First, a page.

Keeping the foodservice equipment marketplace up to date with the latest menu and concept trends.


A Closer Look at Emerging Foodservice Equipment Trends and Technologies

Foodservice technologies provide a glimpse of what's important to the industry today and a look at the focal points of tomorrow.

The National Restaurant Association's annual Kitchen Innovations Awards showcase some of the more inventive and emerging foodservice technologies. While the 22 products on display in this year's pavilion provide a glimpse at what's to come in the form of foodservice technology, they also shed some light on current trends when it comes to the foodservice operator's tools of the trade.

FE&S caught up with Bill Eaton, FCSI, chairman of the board for Cini-Little International, Inc., a judge and founder of the KI program which began in 2005, as well as Dan Bendall, FCSI, another longtime judge, to give us an overarching view of these emerging trends and technologies.

Bendall, founder and president of FoodStrategy Inc., divides this year's products into three general categories: energy management, safety and sanitation, and time- and space-saving equipment. Of course, categorizing foodservice equipment is rarely so neat and tidy, and such is the case here with a handful of products falling outside of these broad categories.

Energy Management

Energy management represents an ongoing issue that the foodservice industry continues to tackle. It is important to note that water management has become a part of this conversation. "You can't read anything in the industry without reading about Energy Star or energy savings or water savings," Bendall says. "I think manufacturers are beginning to reflect what are the top issues in the industry."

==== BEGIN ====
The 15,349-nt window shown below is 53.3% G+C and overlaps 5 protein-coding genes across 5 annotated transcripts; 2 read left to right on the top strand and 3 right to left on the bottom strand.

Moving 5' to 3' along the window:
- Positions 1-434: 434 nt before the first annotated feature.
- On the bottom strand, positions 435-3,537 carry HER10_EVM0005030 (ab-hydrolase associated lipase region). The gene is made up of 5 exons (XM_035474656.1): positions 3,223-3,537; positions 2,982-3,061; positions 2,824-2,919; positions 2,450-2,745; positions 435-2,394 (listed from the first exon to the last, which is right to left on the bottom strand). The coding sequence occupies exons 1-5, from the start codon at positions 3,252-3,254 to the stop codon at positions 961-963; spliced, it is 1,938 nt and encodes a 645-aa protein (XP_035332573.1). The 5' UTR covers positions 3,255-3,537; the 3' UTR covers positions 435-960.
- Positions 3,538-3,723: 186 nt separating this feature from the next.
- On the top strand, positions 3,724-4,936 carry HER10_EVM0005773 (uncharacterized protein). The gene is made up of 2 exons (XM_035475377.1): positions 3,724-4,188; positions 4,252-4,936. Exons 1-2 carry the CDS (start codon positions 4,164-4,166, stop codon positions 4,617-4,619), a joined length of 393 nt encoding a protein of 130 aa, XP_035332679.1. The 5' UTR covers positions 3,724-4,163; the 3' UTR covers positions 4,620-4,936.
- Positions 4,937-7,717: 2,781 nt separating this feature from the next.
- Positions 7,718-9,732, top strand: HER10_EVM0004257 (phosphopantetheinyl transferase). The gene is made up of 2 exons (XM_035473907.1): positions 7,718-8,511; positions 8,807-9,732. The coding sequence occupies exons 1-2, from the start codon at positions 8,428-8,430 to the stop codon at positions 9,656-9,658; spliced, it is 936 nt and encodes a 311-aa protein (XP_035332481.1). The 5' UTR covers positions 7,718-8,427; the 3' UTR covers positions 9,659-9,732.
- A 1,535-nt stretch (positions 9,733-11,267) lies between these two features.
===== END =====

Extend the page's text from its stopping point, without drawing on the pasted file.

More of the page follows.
Manufacturers from many segments of the industry continue to introduce technologies that allow foodservice operators to reclaim heat from all sorts of places, both within the kitchen and within the equipment itself, such as dishwashers that reclaim heat during various cycles.

Energy-saving innovation also came in the form of add-on pieces for existing equipment, such as better grease neutralizers that can be retrofitted into existing hoods. "That is a real breakthrough for people who have an expensive system and don't want to look at a $30,000 or $40,000 change," Eaton says.

Ventilation represents an emerging opportunity when it comes to energy management, Eaton adds. "We've seen an increase in spot ventilation that specifically focuses on a small piece of cooking equipment, something you might use on a cafeteria serving line or food servery setup. This technology significantly reduces the air flow quantity, and it's less obtrusive and noisy."

Along those lines, noise reduction is a new focus this year among factories. Aside from quieter hood fans, one manufacturer applied noise reduction to blenders for use in open-air retail settings like coffee and smoothie shops. Noise reduction has also become a focus for manufacturers outfitting exhibition kitchens and other areas more exposed to the customer, including the dining room, Eaton says.

Safety and Sanitation

Food safety remains a timeless concern among foodservice operators. This year, however, workplace and employee safety seem to be a growing — and it should be, says Eaton.

As more equipment comes with the ability to allow operators to monitor activity remotely, this feature not only improves equipment maintenance and operational management in the case of downed equipment, but it also provides a safety element. Many systems, including a fryer in the KI lineup, have monitoring capability and alarms for fires and other potential kitchen hazards. This technology keeps workers safe while the kitchen is open and even when it's closed.

"It's not unlike a car's computer," Bendall says. "Your computer in your car can tell you what problems it is having, and you know when you need to fix those to prevent breakdowns. This type of equipment that can be looked at remotely offers the same thing."

Though the smart kitchen concept started a number of years ago Bendall believes its popularity is growing. "I see that picking up this year and next, especially among big chains who use the technology to monitor fire systems, refrigeration and other aspects of the kitchen remotely," he says. "I wouldn't be surprised if we had more entries along those lines next year."